In the modern period, often periodized as being the same as the colonial era, 1910–1945, there was a lively discussion of women's rights and liberation, starting roughly around the 1920s with the discourse on "free love," marriage, and sexuality. It was also a decade in which many prominent writers, not only women writers, were committed to proletarianism and class revolution. The second boom in feminist discourse, literature, and research is thought to have occurred in the 1990s. Both the modern and contemporary investment in feminism can be said to owe somewhat to Western texts and theories, which I imagine one might say about feminisms in other parts of the world, but there are conscious efforts to avoid uncritically taking and applying them to Korean social contexts. People are doing the labor of excavating forgotten or silenced authors and their works to reshape/expand the canon (e.g., Lee Sang-kyung), studying the roots of family ideology (Kwon Myong-A), examining how women poets used poetry to call for gender equality and feminist collectivity (Ku Myŏng-suk), etc. Unfortunately, most of these works are not available in English. I presume feminists in other countries are doing the same for their specific societal and cultural realities. I can't say I know much about feminism elsewhere, though, especially because geopolitical disparity functions in a way that makes the production and reception of Western feminism more visible than others.
Now that this book is done, what do you plan to publish next?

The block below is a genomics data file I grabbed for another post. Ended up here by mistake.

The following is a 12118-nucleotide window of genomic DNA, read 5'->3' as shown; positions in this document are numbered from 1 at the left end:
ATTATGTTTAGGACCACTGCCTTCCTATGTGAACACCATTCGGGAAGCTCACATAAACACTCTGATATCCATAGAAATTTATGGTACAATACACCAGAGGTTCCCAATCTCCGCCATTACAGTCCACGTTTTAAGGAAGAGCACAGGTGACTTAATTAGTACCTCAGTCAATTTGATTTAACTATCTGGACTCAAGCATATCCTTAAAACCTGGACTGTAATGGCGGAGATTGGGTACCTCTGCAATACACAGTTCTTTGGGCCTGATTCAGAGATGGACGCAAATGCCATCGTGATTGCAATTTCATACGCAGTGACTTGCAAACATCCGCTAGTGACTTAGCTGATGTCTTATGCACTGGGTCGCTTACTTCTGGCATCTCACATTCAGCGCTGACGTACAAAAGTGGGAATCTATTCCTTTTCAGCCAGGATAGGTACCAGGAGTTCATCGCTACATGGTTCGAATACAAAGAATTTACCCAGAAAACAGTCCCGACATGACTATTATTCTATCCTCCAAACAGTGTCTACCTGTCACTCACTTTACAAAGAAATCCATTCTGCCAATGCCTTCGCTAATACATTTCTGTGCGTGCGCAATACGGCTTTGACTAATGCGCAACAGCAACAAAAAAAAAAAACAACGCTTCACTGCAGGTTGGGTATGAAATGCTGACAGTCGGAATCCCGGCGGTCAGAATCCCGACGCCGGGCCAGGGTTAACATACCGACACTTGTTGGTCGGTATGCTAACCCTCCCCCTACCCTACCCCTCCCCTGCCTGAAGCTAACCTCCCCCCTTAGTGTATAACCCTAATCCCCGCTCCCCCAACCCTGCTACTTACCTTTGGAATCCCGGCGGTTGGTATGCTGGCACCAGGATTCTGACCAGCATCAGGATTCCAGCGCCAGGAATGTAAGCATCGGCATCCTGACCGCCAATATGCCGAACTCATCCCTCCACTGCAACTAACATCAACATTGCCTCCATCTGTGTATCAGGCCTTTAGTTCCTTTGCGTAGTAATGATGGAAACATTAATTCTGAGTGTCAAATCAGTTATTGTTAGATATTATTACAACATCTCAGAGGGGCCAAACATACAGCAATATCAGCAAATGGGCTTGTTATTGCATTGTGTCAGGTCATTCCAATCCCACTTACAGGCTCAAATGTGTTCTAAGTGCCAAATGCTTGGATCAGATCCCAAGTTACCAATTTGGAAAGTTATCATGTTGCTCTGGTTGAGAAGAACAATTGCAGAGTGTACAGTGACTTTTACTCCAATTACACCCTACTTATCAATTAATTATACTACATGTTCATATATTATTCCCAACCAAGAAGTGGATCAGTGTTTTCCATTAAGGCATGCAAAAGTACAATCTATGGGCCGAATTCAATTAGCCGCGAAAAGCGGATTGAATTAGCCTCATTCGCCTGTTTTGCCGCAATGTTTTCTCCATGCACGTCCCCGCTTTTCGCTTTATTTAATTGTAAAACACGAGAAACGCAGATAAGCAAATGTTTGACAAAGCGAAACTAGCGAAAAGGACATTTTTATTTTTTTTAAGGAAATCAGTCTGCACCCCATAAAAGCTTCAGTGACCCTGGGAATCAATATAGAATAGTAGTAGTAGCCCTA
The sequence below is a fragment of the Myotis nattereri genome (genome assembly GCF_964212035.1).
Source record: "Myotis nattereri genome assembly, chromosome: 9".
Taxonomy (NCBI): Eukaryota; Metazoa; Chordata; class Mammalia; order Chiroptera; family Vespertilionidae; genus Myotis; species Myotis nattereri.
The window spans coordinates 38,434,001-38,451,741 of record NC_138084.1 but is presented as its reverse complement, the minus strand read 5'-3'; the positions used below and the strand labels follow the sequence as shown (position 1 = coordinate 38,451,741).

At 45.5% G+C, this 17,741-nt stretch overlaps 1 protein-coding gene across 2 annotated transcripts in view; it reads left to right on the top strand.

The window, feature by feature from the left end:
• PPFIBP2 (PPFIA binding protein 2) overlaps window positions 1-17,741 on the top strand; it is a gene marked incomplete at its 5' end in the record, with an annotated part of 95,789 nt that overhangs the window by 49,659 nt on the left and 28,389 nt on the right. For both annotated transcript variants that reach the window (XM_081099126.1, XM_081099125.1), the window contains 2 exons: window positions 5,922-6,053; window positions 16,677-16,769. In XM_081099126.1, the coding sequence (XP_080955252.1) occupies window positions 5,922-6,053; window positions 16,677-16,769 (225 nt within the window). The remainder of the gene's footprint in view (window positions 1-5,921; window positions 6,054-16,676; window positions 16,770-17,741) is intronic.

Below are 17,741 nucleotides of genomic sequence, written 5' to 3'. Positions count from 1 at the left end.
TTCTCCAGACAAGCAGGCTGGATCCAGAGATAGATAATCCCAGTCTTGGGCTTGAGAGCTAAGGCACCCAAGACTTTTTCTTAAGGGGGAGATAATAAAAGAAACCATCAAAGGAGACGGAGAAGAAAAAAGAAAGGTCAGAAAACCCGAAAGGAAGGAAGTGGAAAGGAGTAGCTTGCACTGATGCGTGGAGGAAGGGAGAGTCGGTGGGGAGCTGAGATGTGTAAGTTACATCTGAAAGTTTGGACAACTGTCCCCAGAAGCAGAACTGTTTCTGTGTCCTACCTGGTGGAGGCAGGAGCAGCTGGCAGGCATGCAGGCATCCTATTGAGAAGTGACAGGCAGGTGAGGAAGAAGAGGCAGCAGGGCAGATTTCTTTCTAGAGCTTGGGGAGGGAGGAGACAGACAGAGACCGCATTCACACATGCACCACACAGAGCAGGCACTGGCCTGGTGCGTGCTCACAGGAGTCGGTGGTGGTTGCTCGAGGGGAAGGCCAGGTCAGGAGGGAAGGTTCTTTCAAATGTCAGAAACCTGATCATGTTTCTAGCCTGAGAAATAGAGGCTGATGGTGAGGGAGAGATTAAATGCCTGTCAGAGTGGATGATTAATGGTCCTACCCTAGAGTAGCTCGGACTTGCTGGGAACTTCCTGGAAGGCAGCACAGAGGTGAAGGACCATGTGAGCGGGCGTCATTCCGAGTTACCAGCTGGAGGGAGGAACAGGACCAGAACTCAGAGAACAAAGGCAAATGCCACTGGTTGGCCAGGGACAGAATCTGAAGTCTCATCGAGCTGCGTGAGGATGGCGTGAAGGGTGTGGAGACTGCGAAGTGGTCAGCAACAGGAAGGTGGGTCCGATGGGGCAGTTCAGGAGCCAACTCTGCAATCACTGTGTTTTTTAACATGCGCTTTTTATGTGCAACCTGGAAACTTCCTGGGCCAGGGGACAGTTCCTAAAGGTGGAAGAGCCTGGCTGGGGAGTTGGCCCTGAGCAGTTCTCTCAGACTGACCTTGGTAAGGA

I’m actually working on a couple of translation projects! I don't have all the details set yet, but they will be feminist women's writing from Korea. I’d also like to write more poems. I want to work out a schedule to find time to devote to poetry.
When you’re not writing poetry or working on your PhD studies, how best do you like to spend your time?
Eat, go shopping, and Netflix and Chill™—all the better if with loved ones! I also like long baths. My current go-to shows are Terrace House and Queer Eye.
Is there anything I haven’t asked you about that would be your dream question to answer?
I’m not sure if this is my dream question, but I do want to talk about the international popularity of K-pop. What are the implications and consequences of that popularity, say, in America? What does it tell about the relationship between language and sense of belonging? How does it reflect or change expectations about performance of gender? I don’t have clear-cut answers, but I want to talk about transnational phenomena such as this without facing the racist accusation that these interests are frivolous or inane.
If you could recommend one K-pop song to an American audience looking to get into the genre, what would it be?
“Fake Love,” by BTS, not only because it did immensely well in the US and cracked the Top 10 in the Billboard Hot 100 very recently, but also because their choreographies, fashion, and music videos are really interesting. I think boy groups such as BTS can offer a glimpse into how expectations on gender performance and masculinity differ across cultures.
Kathleen Rooney is a founding editor of Rose Metal Press, a publisher of literary work in hybrid genres, and a founding member of Poems While You Wait, a team of poets and their typewriters who compose commissioned poetry on demand. She teaches English and creative writing at DePaul University and is...